While Moses is meeting with God on Mount Sinai the Israelites get fed up of waiting for him to come back and ask Aaron to make them a God they can see. Aaron makes a statue of a golden calf and the people bow down and worship it. When Moses returns and sees what they are doing he smashes the two stone tablets that God has given him with the Ten Commandments written on them.
“Call that a cow? It doesn't even go moo! It's rubbish!”
“You're right there Dan,” said his brother Asher, “it's not like any cow I've ever seen.”
And it wasn't. It wasn't like any cow you or I have ever seen either. In fact, it wasn't a real cow at all, it was a statue of a cow and it was made from gold.
“What's it for?” asked Dan
“I don't know,” Asher told him, “but I heard Aaron say that it's God.”
“God?” said Dan, “Does God look like a cow then?”
“I don't think so,” replied Asher, “Let's hide here and wait and see what happens.”
So Dan and Asher climbed into a pile of rocks and crouched down out of sight. As they waited, Asher thought about everything that had happened since they'd left Egypt. It had been a long journey through the desert, but God had sent them bread from heaven to eat and made water pour out of a rock when Moses hit it with his staff. After three months they'd finally made it here, to Mount Sinai, the mountain of God.
Asher remembered how on the third day after they'd arrived he'd been woken up by the sound of thunder. He'd pushed back the flap of his tent and looked up at the mountain. Thick clouds were swirling around the top of Mount Sinai and bolts of lightning flashed across the sky. Suddenly a sound like the blast of an enormous trumpet had boomed out from the mountainside and echoed around the camp. That woke Dan up. Then Moses had told all the people to gather at the foot of the mountain but not to go past the line that he had marked on the ground.
By the time everyone had finally arrived, Moses had already gone up the mountain and was on his way back down. As he approached them he called out, “God has told me to warn you again, don't cross the line!” And then, from out of the cloud that covered the mountain, came the voice of God:
“I am the LORD your God, who rescued you from the land of Egypt where you were slaves. Worship only me. Do not bow down to statues. Be careful how you use my name. On the last day of every week stop working and rest. Respect your parents. Do not murder. Do not cheat on your husband or wife. Do not steal. Do not lie. Do not waste your life wishing for things that others have.”
As God spoke these Ten Commandments, the people began to back away from the mountain, trembling with fear. “Enough!” they told Moses, “We're scared! You go and speak to God, then tell us what he says and we will listen.”
So Moses went back up the mountain, leaving his brother Aaron in charge, and the people returned to their tents. Hours passed, then days, then weeks and still there was no sign of Moses. When more than a month had gone by the people had begun to worry, maybe Moses wasn't coming back, maybe God had forgotten them, maybe God wasn't there at all. They'd all moaned and grumbled to Aaron and told him to make them a God they could see.
“Asher, listen!” It was Dan, holding a hand to his ear, “I can hear people coming.”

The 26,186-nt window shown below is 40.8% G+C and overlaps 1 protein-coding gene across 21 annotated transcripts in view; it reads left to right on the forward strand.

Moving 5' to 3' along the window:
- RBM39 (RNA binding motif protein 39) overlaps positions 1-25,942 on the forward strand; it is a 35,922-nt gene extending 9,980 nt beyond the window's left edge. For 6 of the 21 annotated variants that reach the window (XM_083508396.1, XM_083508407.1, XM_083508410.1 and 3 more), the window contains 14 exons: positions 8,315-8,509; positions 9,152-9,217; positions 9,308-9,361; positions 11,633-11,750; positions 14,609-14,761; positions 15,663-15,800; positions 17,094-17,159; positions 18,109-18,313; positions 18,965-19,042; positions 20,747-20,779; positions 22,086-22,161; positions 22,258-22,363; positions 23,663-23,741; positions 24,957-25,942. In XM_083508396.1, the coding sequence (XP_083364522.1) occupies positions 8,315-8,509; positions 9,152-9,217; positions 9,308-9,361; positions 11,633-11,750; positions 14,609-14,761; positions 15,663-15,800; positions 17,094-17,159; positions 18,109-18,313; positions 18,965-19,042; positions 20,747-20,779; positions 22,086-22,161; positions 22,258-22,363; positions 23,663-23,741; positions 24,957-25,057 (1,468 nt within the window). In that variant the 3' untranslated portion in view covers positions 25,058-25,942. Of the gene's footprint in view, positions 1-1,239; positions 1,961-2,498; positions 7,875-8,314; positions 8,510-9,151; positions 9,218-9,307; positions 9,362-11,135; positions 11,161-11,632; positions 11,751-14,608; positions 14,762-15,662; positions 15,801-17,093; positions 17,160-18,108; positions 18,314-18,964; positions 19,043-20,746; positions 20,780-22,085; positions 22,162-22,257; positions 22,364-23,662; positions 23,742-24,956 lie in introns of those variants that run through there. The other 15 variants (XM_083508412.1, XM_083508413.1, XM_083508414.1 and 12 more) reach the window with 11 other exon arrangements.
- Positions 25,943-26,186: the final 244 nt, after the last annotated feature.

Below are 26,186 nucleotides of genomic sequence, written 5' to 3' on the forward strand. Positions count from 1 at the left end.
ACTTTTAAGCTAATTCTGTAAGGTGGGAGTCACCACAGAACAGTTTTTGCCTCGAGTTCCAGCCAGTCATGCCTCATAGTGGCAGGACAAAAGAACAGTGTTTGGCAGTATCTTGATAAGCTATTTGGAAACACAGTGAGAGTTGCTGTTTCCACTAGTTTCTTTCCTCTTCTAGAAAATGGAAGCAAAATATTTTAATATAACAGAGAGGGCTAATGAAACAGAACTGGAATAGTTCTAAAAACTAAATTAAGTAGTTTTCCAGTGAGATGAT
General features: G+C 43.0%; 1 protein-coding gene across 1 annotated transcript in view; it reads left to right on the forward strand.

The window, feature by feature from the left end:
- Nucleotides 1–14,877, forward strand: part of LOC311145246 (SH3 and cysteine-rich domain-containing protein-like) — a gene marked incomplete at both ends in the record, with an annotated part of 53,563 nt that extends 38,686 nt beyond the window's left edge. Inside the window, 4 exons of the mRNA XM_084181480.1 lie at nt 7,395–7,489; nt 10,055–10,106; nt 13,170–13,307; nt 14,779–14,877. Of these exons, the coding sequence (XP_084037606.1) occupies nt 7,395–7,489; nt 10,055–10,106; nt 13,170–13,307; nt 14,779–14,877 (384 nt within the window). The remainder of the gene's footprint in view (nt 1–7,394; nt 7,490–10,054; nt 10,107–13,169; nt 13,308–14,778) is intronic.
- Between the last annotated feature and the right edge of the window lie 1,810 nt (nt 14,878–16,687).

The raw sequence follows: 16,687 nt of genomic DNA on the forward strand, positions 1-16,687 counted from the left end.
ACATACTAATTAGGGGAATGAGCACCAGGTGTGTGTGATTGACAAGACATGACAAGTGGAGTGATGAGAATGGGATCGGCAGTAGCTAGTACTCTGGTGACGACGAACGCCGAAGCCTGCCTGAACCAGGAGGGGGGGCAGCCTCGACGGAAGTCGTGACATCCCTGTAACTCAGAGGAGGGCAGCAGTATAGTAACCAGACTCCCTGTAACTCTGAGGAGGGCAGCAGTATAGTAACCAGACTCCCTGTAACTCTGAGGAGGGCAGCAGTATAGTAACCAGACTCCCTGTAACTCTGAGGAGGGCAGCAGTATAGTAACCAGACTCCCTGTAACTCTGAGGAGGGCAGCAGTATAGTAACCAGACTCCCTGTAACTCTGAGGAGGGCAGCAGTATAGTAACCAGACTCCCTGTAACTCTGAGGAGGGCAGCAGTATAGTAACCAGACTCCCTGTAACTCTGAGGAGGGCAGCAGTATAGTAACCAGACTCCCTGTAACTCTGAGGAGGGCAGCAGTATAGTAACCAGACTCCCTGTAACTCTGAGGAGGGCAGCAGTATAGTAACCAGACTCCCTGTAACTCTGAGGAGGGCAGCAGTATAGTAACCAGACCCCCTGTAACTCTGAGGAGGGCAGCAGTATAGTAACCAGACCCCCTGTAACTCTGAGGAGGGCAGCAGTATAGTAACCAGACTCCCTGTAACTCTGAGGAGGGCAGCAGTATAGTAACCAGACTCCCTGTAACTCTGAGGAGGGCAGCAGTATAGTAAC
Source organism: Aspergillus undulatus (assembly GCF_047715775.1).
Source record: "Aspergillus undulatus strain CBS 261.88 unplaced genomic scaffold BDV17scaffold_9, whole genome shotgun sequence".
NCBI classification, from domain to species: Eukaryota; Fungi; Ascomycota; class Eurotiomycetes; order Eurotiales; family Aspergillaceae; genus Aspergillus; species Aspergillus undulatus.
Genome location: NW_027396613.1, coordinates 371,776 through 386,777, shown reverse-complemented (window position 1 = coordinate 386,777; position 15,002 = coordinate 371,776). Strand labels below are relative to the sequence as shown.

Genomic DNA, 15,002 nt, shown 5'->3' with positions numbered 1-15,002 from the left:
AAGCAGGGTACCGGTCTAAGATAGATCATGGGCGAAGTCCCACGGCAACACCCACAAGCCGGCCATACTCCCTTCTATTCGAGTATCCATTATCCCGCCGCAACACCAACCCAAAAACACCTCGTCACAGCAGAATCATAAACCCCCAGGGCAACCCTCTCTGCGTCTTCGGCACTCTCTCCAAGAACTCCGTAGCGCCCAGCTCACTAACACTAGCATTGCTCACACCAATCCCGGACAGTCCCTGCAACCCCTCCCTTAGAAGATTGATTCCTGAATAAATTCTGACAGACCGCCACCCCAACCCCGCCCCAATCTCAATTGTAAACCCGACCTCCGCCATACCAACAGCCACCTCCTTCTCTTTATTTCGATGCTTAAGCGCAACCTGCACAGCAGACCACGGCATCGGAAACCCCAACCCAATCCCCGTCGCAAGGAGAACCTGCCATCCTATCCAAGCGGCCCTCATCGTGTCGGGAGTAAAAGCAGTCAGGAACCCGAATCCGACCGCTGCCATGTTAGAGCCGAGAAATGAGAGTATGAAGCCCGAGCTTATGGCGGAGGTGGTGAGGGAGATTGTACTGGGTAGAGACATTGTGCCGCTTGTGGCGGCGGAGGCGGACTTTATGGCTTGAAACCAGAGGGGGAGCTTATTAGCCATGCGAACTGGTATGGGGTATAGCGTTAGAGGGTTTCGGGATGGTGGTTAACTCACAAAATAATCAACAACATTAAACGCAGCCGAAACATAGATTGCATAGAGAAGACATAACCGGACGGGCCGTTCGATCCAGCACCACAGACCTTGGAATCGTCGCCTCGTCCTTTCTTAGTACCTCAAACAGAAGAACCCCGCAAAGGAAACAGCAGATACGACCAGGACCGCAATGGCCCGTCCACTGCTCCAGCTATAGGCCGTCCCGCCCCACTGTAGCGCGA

Dan and Asher peeked around the edges of the rocks and saw a crowd of people walking from the camp towards where the golden cow stood near the foot of the mountain. At the front of the crowd was Aaron, the brother of Moses. The people gathered around the statue and Aaron raised his arms to silence them, then he pointed to the cow and said in a loud voice,
“See, see everyone, here is your God, the God that rescued you from Egypt.”
“Er, Asher” whispered Dan.
“What is it?” asked Asher.
“Er, I don't remember being rescued from Egypt by a cow” said Dan.
“That's because we weren't,” said Asher.
“And I don't remember a cow standing in the middle of the Red Sea and holding back the waves with its hooves. That's the sort of thing you don't forget. And I don't remember a cow sending us bread from heaven or making water pour out of a rock and I don't reckon a cow told us the Ten Commandments!”
“That's because a cow didn't do any of those things,” said Asher crossly.
“And didn't God tell us not to make statues and bow down to them?” asked Dan.
“Yes,” said Asher, “it's the second commandment.”
“Well they must have forgotten already – look what they're doing!”
The people in the crowd were bowing down to the golden statue of the cow. Then they brought the cow presents and they made a huge feast and began to dance around. It was like they were trying to make the cow happy!
Suddenly there was a loud crash and everybody froze. It was Moses. He'd come back down the mountain carrying two pieces of stone that God had given him. On the stones God had written down the Ten Commandments that he had spoken to all the people. When Moses had seen what the people were doing, he'd thrown down the stones in anger and they had shattered on the ground.
“I think they're in trouble now,” said Dan. And he was right. When Moses had finished telling everyone off, he melted the statue of the cow in a fire, then he crushed up the gold until it was powder, mixed it with water and made all the people drink it. Then Moses went back up the mountain and God wrote down the Ten Commandments again on two new stones. When he returned, Moses made all the people listen as he read God's rules to them again. They made a special box from wood which they covered with gold and they put the two pieces of stone inside so that wherever they went they would always have God's laws with them.
“Now pack your bags,” Moses told them, “It's time to get moving.”
Dan looked at Asher and grinned. “We're going home,” he said, “at last!”
“Yes,” Asher agreed, “to the land that God gave to Abraham and Isaac and Jacob, long before our people were slaves in Egypt. Israel, here we come!”